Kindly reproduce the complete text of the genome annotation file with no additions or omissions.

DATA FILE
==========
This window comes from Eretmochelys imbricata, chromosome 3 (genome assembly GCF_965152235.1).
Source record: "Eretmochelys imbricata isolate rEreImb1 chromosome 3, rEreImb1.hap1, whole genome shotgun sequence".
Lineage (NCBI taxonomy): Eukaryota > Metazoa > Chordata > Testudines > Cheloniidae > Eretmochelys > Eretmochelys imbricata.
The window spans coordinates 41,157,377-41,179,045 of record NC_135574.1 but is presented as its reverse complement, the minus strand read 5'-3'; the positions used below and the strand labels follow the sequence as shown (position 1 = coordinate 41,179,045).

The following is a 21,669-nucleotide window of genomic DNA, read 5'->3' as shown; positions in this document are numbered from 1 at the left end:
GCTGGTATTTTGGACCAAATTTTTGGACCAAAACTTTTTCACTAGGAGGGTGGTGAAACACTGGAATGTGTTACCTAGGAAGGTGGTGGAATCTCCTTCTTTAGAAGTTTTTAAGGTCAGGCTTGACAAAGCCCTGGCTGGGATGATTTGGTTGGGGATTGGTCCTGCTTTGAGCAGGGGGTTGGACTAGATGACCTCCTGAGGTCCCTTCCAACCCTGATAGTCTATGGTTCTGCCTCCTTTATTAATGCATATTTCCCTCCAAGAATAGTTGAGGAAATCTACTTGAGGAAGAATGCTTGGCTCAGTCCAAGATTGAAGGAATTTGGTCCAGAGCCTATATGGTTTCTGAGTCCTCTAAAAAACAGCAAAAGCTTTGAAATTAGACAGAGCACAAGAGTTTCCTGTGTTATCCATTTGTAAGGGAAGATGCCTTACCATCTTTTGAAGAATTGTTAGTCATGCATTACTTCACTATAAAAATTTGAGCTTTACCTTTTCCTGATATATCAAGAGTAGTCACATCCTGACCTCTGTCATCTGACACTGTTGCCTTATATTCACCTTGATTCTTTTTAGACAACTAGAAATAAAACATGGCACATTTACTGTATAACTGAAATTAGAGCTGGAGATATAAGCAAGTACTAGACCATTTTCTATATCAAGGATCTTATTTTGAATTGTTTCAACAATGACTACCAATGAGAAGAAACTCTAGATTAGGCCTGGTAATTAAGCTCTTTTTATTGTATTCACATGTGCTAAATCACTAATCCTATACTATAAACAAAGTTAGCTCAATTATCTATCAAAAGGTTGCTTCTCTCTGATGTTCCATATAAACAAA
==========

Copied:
This window comes from Eretmochelys imbricata, chromosome 3 (genome assembly GCF_965152235.1).
Source record: "Eretmochelys imbricata isolate rEreImb1 chromosome 3, rEreImb1.hap1, whole genome shotgun sequence".
Lineage (NCBI taxonomy): Eukaryota > Metazoa > Chordata > Testudines > Cheloniidae > Eretmochelys > Eretmochelys imbricata.
The window spans coordinates 41,157,377-41,179,045 of record NC_135574.1 but is presented as its reverse complement, the minus strand read 5'-3'; the positions used below and the strand labels follow the sequence as shown (position 1 = coordinate 41,179,045).

The following is a 21,669-nucleotide window of genomic DNA, read 5'->3' as shown; positions in this document are numbered from 1 at the left end:
GCTGGTATTTTGGACCAAATTTTTGGACCAAAACTTTTTCACTAGGAGGGTGGTGAAACACTGGAATGTGTTACCTAGGAAGGTGGTGGAATCTCCTTCTTTAGAAGTTTTTAAGGTCAGGCTTGACAAAGCCCTGGCTGGGATGATTTGGTTGGGGATTGGTCCTGCTTTGAGCAGGGGGTTGGACTAGATGACCTCCTGAGGTCCCTTCCAACCCTGATAGTCTATGGTTCTGCCTCCTTTATTAATGCATATTTCCCTCCAAGAATAGTTGAGGAAATCTACTTGAGGAAGAATGCTTGGCTCAGTCCAAGATTGAAGGAATTTGGTCCAGAGCCTATATGGTTTCTGAGTCCTCTAAAAAACAGCAAAAGCTTTGAAATTAGACAGAGCACAAGAGTTTCCTGTGTTATCCATTTGTAAGGGAAGATGCCTTACCATCTTTTGAAGAATTGTTAGTCATGCATTACTTCACTATAAAAATTTGAGCTTTACCTTTTCCTGATATATCAAGAGTAGTCACATCCTGACCTCTGTCATCTGACACTGTTGCCTTATATTCACCTTGATTCTTTTTAGACAACTAGAAATAAAACATGGCACATTTACTGTATAACTGAAATTAGAGCTGGAGATATAAGCAAGTACTAGACCATTTTCTATATCAAGGATCTTATTTTGAATTGTTTCAACAATGACTACCAATGAGAAGAAACTCTAGATTAGGCCTGGTAATTAAGCTCTTTTTATTGTATTCACATGTGCTAAATCACTAATCCTATACTATAAACAAAGTTAGCTCAATTATCTATCAAAAGGTTGCTTCTCTCTGATGTTCCATATAAACAAA